Mark Durie is an Anglican pastor and research fellow at the Centre for the Study of Islam and Other Faiths at the Melbourne School of Theology. I hadn’t read his book The Third Choice: Islam, Dhimmitude and Freedom, published in 2010, until the other day. It is a must read for anyone wanting or needing to understand Islam. In the latter category, I would particularly single out genuinely moderate people who are Muslims and also non-Muslim apologists for Islam. Clearly, both groups have no idea what Islam stands for and are in dire need of education.
Durie’s book is far scarier than the scary polemical works of Mark Steyn or even Oriana Fallaci. It is scarier because it is a work of scholarship and authority. It is too late in the date for me to review the book and, anyway, I am not remotely qualified to do so. I have two purposes: one – the main one – is to give a sense of 8¾ of the book’s 9 chapters; the other is to wonder aloud what the heck the remaining one-quarter of the last chapter (“The Way Forward”), to which the book presumably owes its main title, is doing.
Durie refers extensively to the Koran, to the Hadiths, to Muhammad’s life, and to histories of Islam since the 7th Century. He shows conclusively, to my mind, that jihad is central to Islam. Part of jihad is making war and conquering unbelievers. The subsequent part is converting unbelievers or, alternatively, giving them a choice of death or dhimmitude with attendant taxation tributes. And then, by the way, there can be peace. Islam is truly a religion of peace — once it has won the war.
Now if all of this were just an historical perspective on Islam it would be as unconcerning, as are stories of the Inquisition. But Durie finds that dhimmitude is “returning as an integral part of the global Islamic resurgence, which aims to revive sharia”. Think about it. How could any such resurgence be otherwise? Islam is Islam, not some happy-clapper lookalike.
Durie shows conclusively that Islam and jihad go together. Wonder exactly what Islam would look without jihad? Imagine Christianity without the example of Christ’s life and his message? It just seems plain silly to assume a religion can exist without its core essence. This brings me to the problem I have with that one-quarter of the last chapter. Let me explain.
In his last chapter Durie describes the participation of Dr Walid Fitaihi, of the Islamic Boston Society, at an Episcopalian church service conducted by Reverend Samuel Lloyd on the morning after 9/11. For Lloyd “this interfaith event was an affirmation of common humanity and solidarity”. According to Durie, Fitaihi’s take was somewhat different.
Durie quotes material from some of Fitaihi’s subsequently published letters. To Fitaihi the interfaith event was (as Durie puts it) “a step towards the Islamization of America, the defeat of Israel, and the day when Muslims will dominate the People of the Book under a dhimma pact.” You have to weep at the naiveté of Christian leaders compared with the calculation of Muslim leaders. But perhaps they are both simply living their faiths.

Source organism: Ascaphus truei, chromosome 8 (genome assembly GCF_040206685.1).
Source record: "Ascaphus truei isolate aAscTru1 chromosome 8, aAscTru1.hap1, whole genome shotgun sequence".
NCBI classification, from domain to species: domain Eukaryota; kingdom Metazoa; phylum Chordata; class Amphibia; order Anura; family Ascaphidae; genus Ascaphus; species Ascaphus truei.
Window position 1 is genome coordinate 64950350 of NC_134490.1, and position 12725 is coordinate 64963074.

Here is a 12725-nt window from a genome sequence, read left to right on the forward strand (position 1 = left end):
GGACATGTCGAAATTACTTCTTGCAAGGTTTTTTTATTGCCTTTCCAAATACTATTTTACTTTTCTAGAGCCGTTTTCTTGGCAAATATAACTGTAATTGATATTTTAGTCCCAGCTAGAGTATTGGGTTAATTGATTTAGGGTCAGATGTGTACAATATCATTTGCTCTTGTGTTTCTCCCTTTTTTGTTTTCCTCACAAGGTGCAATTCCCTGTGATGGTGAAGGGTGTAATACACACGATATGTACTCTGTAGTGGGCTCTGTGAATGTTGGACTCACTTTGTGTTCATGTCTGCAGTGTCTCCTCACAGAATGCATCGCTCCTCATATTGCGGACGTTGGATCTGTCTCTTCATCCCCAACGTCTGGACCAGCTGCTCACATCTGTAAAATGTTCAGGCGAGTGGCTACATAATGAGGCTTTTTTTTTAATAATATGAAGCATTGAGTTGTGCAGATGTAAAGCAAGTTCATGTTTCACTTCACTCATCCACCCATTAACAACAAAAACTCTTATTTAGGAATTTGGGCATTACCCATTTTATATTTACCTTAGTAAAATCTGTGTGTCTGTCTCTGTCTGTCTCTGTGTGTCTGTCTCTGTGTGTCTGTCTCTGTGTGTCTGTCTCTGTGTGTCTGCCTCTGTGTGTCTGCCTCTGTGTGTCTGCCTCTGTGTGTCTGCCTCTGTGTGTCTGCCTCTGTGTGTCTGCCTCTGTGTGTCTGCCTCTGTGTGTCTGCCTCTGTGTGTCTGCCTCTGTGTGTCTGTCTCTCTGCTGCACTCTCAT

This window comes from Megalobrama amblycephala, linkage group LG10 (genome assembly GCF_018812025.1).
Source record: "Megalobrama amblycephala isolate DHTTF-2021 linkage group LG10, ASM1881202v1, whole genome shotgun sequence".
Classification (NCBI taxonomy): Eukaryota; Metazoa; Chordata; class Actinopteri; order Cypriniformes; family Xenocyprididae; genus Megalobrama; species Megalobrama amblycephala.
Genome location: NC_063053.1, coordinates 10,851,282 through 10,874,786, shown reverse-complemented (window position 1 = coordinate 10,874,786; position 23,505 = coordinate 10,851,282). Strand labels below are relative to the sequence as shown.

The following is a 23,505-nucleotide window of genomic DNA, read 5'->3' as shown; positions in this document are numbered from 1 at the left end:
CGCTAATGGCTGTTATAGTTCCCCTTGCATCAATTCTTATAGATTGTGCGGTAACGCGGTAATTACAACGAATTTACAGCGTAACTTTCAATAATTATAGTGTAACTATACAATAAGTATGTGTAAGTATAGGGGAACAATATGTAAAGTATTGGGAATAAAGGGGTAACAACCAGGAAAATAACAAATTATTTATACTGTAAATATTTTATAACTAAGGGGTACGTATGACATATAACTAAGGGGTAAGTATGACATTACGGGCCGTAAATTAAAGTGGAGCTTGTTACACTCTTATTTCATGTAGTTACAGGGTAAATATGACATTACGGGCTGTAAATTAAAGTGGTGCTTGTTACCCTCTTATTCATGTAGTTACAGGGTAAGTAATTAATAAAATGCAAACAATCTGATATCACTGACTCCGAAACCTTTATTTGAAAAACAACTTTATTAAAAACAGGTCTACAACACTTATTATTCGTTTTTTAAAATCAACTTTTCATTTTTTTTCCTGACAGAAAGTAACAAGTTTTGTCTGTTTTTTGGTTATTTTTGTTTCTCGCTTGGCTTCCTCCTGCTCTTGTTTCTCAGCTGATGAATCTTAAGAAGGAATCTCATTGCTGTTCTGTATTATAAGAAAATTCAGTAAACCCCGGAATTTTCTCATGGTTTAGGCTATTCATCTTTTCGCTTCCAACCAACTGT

Durie provides numbers of authoritative Islamic references which allow Muslims, when in a subordinate position, to show friendliness towards non-Muslims, provided they keep “enmity and hatefulness” in their hearts. Christ, on the other hand, left no wriggle room for deception: Let your ‘Yes’ be ‘Yes’ and your ‘No,’ ‘No’. (Matthew 5:37) When one party is allowed to lie and the other not, the battle is hardly equal. So how does Durie square the circle, so to speak?
After the weight of the first eight chapters describing the domineering worldview of Islam and much of the last chapter backing that up, Durie puts forward his solution: “Non- Muslims, and Muslims with compassionate hearts, cannot and must not sit idly by while this ancient system of discrimination [dhimmitude] is renewed.” That is basically it.
Talk about whistling into the wind and ending with a whimper. What exactly can non-Muslims do to prevent Muslims hankering for dominance? Nothing is the answer. What can Muslims with compassionate hearts do? Well, first we have to know that they really have compassionate hearts and are not just pretending to have them. We non-Muslims have no way of knowing. However, we can be fairly sure that those who genuinely have compassionate hearts, unless they form the overwhelming majority, will have no say in the course of events and therefore can be ignored as an irrelevance.
Apart from his kumbaya moment at the end, Durie’s message is clear and powerful. Islam has nothing within it which abrogates the right of Muslims to wage war of one kind or another on unbelievers. Tony Abbott should take note of this when quoting biblical scripture.
The Prime Minister was at it again in his national security statement to Parliament. This time it was treating other people as you would like to be treated. The other day it was rendering to Caesar what is Caesar’s. He should be aware that Muslim clerics don’t give a fig what’s in the Bible. Is it in the Koran or the Hadiths? That is the only thing that matters to them.
Islam is unrelenting and will have to be steadfastly and resolutely opposed. That doesn’t mean treating individual Muslims any differently from anyone else. Christians, Jews, Muslims, atheists, the well dressed and the not-so-well dressed presumptively deserve equal respect and kindness. What it means is opposing the Islamic creed as set out in the Koran and the Hadiths; this includes not being easily duped by Islamic spokespersons. A first step must be to understand what Islam is actually about as distinct from simple-minded fairy tales about it being a religion of peace. In this regard, Durie’s book is the most informative treatment of Islam I have read.